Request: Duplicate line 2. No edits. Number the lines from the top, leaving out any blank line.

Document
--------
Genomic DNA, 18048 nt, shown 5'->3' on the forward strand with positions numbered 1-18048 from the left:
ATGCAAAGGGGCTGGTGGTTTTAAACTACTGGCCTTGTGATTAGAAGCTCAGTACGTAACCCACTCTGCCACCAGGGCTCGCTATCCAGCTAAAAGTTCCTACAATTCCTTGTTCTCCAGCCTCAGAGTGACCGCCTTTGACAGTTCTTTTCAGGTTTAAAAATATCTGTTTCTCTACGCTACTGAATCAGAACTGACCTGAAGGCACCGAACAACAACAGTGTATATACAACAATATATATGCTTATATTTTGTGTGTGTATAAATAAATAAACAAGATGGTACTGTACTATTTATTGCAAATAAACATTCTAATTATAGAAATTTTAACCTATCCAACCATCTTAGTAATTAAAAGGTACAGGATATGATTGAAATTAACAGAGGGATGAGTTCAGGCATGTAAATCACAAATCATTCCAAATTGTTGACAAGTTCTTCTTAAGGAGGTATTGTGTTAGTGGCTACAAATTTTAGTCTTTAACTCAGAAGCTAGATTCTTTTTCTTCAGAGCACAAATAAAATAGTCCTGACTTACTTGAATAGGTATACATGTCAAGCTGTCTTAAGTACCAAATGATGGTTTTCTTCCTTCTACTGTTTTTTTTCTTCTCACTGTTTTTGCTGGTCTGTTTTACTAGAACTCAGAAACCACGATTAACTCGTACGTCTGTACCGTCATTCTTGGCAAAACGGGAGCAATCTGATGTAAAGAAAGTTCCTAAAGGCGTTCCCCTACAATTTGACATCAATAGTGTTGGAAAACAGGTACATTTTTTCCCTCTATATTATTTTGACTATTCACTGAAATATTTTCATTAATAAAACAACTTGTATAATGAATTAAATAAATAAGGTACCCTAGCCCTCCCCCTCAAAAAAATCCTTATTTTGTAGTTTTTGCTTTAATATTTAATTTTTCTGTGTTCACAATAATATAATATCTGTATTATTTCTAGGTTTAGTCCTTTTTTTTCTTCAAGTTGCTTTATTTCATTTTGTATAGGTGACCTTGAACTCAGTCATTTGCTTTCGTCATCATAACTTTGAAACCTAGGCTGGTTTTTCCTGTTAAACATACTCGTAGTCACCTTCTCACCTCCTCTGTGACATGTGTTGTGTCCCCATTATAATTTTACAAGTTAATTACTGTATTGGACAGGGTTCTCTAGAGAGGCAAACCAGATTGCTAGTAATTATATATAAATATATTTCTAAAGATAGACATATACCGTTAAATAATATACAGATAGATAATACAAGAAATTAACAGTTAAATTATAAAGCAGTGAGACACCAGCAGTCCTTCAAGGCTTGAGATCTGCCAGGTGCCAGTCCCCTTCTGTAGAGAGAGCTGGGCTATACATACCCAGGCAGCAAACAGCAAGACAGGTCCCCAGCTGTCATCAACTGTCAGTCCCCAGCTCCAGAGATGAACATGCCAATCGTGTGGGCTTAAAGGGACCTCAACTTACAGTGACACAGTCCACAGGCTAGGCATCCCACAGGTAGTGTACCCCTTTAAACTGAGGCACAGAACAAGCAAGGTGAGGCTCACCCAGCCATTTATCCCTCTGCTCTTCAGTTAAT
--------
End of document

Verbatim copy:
ATGCAAAGGGGCTGGTGGTTTTAAACTACTGGCCTTGTGATTAGAAGCTCAGTACGTAACCCACTCTGCCACCAGGGCTCGCTATCCAGCTAAAAGTTCCTACAATTCCTTGTTCTCCAGCCTCAGAGTGACCGCCTTTGACAGTTCTTTTCAGGTTTAAAAATATCTGTTTCTCTACGCTACTGAATCAGAACTGACCTGAAGGCACCGAACAACAACAGTGTATATACAACAATATATATGCTTATATTTTGTGTGTGTATAAATAAATAAACAAGATGGTACTGTACTATTTATTGCAAATAAACATTCTAATTATAGAAATTTTAACCTATCCAACCATCTTAGTAATTAAAAGGTACAGGATATGATTGAAATTAACAGAGGGATGAGTTCAGGCATGTAAATCACAAATCATTCCAAATTGTTGACAAGTTCTTCTTAAGGAGGTATTGTGTTAGTGGCTACAAATTTTAGTCTTTAACTCAGAAGCTAGATTCTTTTTCTTCAGAGCACAAATAAAATAGTCCTGACTTACTTGAATAGGTATACATGTCAAGCTGTCTTAAGTACCAAATGATGGTTTTCTTCCTTCTACTGTTTTTTTTCTTCTCACTGTTTTTGCTGGTCTGTTTTACTAGAACTCAGAAACCACGATTAACTCGTACGTCTGTACCGTCATTCTTGGCAAAACGGGAGCAATCTGATGTAAAGAAAGTTCCTAAAGGCGTTCCCCTACAATTTGACATCAATAGTGTTGGAAAACAGGTACATTTTTTCCCTCTATATTATTTTGACTATTCACTGAAATATTTTCATTAATAAAACAACTTGTATAATGAATTAAATAAATAAGGTACCCTAGCCCTCCCCCTCAAAAAAATCCTTATTTTGTAGTTTTTGCTTTAATATTTAATTTTTCTGTGTTCACAATAATATAATATCTGTATTATTTCTAGGTTTAGTCCTTTTTTTTCTTCAAGTTGCTTTATTTCATTTTGTATAGGTGACCTTGAACTCAGTCATTTGCTTTCGTCATCATAACTTTGAAACCTAGGCTGGTTTTTCCTGTTAAACATACTCGTAGTCACCTTCTCACCTCCTCTGTGACATGTGTTGTGTCCCCATTATAATTTTACAAGTTAATTACTGTATTGGACAGGGTTCTCTAGAGAGGCAAACCAGATTGCTAGTAATTATATATAAATATATTTCTAAAGATAGACATATACCGTTAAATAATATACAGATAGATAATACAAGAAATTAACAGTTAAATTATAAAGCAGTGAGACACCAGCAGTCCTTCAAGGCTTGAGATCTGCCAGGTGCCAGTCCCCTTCTGTAGAGAGAGCTGGGCTATACATACCCAGGCAGCAAACAGCAAGACAGGTCCCCAGCTGTCATCAACTGTCAGTCCCCAGCTCCAGAGATGAACATGCCAATCGTGTGGGCTTAAAGGGACCTCAACTTACAGTGACACAGTCCACAGGCTAGGCATCCCACAGGTAGTGTACCCCTTTAAACTGAGGCACAGAACAAGCAAGGTGAGGCTCACCCAGCCATTTATCCCTCTGCTCTTCAGTTAAT